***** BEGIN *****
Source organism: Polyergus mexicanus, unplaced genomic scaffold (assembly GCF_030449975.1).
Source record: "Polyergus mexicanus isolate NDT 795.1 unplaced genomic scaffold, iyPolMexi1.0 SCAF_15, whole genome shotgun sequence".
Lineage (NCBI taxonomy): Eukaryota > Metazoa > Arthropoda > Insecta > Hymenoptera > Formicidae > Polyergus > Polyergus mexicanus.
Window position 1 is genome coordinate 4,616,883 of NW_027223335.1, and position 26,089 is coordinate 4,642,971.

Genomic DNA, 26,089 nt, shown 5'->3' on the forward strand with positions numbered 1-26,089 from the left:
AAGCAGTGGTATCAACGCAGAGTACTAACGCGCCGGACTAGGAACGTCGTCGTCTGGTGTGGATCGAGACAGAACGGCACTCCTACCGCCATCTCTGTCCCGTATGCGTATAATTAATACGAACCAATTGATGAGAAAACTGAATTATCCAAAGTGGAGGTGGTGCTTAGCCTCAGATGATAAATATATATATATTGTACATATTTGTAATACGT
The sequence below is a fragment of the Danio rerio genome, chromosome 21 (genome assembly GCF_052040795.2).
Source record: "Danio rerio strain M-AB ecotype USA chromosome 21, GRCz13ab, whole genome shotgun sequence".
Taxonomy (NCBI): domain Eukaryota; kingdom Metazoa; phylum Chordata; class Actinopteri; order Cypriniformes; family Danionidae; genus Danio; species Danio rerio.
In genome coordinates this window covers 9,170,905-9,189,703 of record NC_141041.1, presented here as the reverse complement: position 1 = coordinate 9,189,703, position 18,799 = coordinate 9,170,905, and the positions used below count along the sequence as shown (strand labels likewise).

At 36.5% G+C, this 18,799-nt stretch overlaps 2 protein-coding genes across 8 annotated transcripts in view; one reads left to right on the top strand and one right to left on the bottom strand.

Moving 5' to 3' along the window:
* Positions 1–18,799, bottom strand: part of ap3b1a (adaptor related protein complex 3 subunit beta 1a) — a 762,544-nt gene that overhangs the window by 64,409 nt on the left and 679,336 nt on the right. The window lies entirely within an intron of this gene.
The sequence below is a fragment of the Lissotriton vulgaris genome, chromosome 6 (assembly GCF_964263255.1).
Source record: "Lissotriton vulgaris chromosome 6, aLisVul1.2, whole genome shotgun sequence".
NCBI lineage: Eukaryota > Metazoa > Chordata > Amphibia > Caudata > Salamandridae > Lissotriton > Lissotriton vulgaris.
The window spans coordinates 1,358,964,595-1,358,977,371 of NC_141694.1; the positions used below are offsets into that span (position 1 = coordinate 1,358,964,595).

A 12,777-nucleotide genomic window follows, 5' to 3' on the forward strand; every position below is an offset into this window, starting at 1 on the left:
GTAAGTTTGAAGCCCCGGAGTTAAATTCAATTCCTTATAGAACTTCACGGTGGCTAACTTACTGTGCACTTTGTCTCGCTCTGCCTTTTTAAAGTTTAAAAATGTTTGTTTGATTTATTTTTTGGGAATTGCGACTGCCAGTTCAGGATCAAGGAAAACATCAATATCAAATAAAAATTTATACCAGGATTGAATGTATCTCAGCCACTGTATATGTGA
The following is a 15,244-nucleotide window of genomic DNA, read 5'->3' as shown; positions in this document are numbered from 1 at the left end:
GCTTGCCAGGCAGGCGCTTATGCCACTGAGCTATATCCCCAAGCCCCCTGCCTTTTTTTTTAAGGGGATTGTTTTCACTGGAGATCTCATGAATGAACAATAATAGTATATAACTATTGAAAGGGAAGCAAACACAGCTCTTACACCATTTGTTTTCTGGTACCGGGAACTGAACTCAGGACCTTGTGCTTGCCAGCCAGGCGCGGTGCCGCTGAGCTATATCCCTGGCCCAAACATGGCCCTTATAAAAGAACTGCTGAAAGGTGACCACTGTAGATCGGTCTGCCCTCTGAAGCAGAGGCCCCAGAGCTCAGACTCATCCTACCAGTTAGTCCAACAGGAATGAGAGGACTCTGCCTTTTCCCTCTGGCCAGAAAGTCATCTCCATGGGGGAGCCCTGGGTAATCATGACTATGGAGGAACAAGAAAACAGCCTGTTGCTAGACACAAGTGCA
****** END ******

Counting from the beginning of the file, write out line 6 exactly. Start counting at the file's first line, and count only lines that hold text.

AAGCAGTGGTATCAACGCAGAGTACTAACGCGCCGGACTAGGAACGTCGTCGTCTGGTGTGGATCGAGACAGAACGGCACTCCTACCGCCATCTCTGTCCCGTATGCGTATAATTAATACGAACCAATTGATGAGAAAACTGAATTATCCAAAGTGGAGGTGGTGCTTAGCCTCAGATGATAAATATATATATATTGTACATATTTGTAATACGT